AND THEN AGAIN… Tamara Pettit

He was far from perfect.  In fact, he was very human.  Yet I worshipped him.  He was my hero, my defender, my partner in crime, the most interesting man I ever knew, And, I was so lucky because……… he was my Dad.

It was the time of Beaver Cleaver and Father Knows Best and the Dads we saw on TV were perfect.  Full of wisdom, they  never made a misstep. .  And, their  daughters? Well they were relegated to a pat on the head and hours spent languishing over their latest beau.  Think about it “did Betty Anderson” ever ponder her career or life without a man?

Except my Dad.  From his position as a Justice of the Peace and City Judge not to mention his stint as coroner, he knew how rough things could be and that life was not as it was on TV and he never shielded me from seeing that side.  I saw the women who came to our door at 2 am bruised and battered seeking a “peace bond” to keep their husbands from inflicting more damage.  I would often take their kids up to my room to keep them occupied while the deputies filled out the papers. The coroner’s calls were gruesome or heartbreaking.  But when the call came in he always asked me “do you want to ride shotgun?”  I never turned him down  so I knew that even in our peaceful neighborhood  violence could erupt.  By  the time I was a freshman, the slot machine wars had pitted two mob families for control of the Strip on Route 30.  The Sheriff’s deputies became known as “Rodaks Raiders” as they hit the clubs refusing to acquiesce.  Was I sent upstairs to my bedroom when Rodaks Raiders (sheriff’s deputies) arrived in undercover cars to get the warrants?  Nope, I could type and it was me on the old Smith Corona typing those warrants,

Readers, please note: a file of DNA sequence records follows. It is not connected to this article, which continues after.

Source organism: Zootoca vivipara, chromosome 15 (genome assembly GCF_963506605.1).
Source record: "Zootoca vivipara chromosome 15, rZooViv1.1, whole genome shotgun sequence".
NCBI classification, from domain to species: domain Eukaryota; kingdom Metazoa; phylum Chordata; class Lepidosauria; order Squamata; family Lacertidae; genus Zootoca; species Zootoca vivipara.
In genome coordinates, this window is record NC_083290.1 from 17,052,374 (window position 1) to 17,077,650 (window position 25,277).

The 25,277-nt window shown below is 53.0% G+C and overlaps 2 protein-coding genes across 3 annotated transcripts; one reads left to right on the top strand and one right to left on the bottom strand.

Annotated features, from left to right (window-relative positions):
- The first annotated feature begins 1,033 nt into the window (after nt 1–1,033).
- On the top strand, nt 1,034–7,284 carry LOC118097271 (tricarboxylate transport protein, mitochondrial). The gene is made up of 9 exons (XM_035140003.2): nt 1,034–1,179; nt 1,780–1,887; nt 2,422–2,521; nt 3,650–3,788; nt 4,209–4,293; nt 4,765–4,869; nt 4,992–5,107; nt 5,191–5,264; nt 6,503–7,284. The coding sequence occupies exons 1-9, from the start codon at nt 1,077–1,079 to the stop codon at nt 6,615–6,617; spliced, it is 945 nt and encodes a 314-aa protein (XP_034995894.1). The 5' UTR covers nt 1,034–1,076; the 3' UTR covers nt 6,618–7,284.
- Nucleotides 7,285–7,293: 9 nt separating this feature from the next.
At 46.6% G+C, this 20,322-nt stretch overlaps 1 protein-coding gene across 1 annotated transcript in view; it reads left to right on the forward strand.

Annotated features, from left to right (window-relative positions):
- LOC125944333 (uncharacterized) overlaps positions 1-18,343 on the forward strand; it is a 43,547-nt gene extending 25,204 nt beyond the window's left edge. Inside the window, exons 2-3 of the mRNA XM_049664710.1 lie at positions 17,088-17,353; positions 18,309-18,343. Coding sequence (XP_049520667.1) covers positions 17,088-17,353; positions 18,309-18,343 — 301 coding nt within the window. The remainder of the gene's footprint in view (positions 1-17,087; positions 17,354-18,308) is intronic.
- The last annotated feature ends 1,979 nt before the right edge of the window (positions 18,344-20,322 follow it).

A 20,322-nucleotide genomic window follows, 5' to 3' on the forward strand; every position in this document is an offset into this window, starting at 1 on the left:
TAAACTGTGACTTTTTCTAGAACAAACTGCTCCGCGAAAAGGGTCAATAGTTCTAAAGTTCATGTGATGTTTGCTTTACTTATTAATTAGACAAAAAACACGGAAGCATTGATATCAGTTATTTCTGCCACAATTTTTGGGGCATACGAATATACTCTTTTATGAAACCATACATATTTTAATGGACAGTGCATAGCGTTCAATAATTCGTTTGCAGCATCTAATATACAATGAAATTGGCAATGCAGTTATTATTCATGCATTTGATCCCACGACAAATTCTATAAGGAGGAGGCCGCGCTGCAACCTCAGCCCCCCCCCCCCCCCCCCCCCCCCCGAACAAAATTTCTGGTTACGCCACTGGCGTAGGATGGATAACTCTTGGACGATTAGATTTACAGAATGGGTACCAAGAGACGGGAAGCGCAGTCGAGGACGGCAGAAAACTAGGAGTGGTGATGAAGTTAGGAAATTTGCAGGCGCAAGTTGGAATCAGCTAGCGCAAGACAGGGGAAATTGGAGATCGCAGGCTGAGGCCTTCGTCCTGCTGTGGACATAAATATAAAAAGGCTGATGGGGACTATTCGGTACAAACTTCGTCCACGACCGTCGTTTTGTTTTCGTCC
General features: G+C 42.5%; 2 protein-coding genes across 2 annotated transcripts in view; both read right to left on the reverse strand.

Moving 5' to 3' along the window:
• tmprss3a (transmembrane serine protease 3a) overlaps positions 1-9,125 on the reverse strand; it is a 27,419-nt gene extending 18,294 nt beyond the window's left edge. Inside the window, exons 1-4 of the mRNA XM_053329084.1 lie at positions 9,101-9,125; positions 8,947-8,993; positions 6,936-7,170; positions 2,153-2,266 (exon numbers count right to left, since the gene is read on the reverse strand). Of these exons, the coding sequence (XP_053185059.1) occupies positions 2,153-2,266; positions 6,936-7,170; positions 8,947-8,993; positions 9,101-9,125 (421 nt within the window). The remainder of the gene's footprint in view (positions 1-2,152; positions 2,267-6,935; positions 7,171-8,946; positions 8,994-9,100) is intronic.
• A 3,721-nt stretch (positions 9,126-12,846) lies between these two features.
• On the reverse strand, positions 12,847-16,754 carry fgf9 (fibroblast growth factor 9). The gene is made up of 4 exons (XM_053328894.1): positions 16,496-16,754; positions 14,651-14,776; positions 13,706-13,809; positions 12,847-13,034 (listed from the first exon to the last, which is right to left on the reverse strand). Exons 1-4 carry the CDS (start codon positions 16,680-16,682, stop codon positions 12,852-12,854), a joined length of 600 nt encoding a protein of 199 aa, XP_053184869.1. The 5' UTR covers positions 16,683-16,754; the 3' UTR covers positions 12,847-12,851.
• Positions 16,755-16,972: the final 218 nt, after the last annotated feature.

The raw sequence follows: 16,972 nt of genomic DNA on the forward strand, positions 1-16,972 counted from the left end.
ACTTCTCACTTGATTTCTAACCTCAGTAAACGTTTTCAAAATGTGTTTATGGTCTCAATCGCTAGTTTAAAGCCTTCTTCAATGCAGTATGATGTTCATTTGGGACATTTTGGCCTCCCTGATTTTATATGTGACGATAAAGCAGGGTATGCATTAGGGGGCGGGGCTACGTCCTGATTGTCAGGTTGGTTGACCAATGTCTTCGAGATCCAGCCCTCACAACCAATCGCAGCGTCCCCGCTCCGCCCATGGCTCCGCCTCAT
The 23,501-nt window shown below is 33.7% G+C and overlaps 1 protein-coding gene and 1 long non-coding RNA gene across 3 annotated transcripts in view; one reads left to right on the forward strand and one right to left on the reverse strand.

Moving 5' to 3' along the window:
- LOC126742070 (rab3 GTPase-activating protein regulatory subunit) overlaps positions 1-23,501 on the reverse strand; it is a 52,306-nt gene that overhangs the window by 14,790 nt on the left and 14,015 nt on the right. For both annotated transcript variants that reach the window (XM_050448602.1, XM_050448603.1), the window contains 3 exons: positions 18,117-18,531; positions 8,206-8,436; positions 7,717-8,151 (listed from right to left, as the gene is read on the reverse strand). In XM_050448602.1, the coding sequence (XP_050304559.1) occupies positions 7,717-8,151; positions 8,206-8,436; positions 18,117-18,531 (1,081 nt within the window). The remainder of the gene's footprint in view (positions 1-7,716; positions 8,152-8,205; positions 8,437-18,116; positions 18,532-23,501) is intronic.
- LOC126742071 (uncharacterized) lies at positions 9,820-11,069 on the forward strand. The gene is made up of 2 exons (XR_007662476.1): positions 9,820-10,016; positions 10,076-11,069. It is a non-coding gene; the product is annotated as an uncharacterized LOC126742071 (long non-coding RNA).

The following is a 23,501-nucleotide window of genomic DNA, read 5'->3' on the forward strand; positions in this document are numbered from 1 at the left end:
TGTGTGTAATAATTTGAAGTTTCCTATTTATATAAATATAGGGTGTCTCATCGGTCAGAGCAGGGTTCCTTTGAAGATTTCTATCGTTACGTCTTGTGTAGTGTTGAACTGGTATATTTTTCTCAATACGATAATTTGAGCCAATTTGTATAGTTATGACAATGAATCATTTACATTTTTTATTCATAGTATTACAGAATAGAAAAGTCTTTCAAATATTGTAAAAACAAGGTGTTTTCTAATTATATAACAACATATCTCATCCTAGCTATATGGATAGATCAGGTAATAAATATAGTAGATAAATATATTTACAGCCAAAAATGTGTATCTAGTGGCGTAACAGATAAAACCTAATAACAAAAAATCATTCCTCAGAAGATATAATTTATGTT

My Dad demonstrated not only love for me, my sisters and the grandchildren that followed.   He respected us.    Our opinion counted and he was eager to hear it.  He went to school with me to defend my right to demonstrate it. And it wasn’t just me, his grandchildren were afforded the same respect My son, Doug, once said that the night my Dad died he drove past the house where we used to live and as he looked inside in he could see in his mind the three of us – Dad, me and Doug -discussing politics or government and that Dad always respected the opinion of a 6th grader as much as an adult.

We went through some rough times  when I was 18.  He decided his llife would take a different course and got divorced. I didn’t like that the family unit as everyone knew it was breaking up.  But, I will always remember his words to me “I love you.  But you are not going to live my life for me.”   And, we didn’t. And when I was grown nobody lived my life for me. He taught me not to judge, not to fear public opinion and to be true to myself.

He died in 1989 six months before I was appointed to the Legislature.  While some thought it sad that he never got to see me serve, he was there with me every step of the way.  The advice he had given me was embedded deep in the person I had become. “Once you give your word, it’s your honor.  If you say you will vote for a bill and you go back on your word, no one will ever trust you again and you’ll be useless to your constituents.” 

“You remember those people who brought you to the table.  Never forget you wouldn’t be there without them,” caused me to rethink many issues.

And, when I  was scared I always felt his steady hand on my back knowing he believed I could do anything, because while it not might have been the traditional advice from father to daughter, I remember he had once told “You’ve got the ***** to get this done.”

And, while I will miss him tomorrow, I will know that his words and his love are with me always.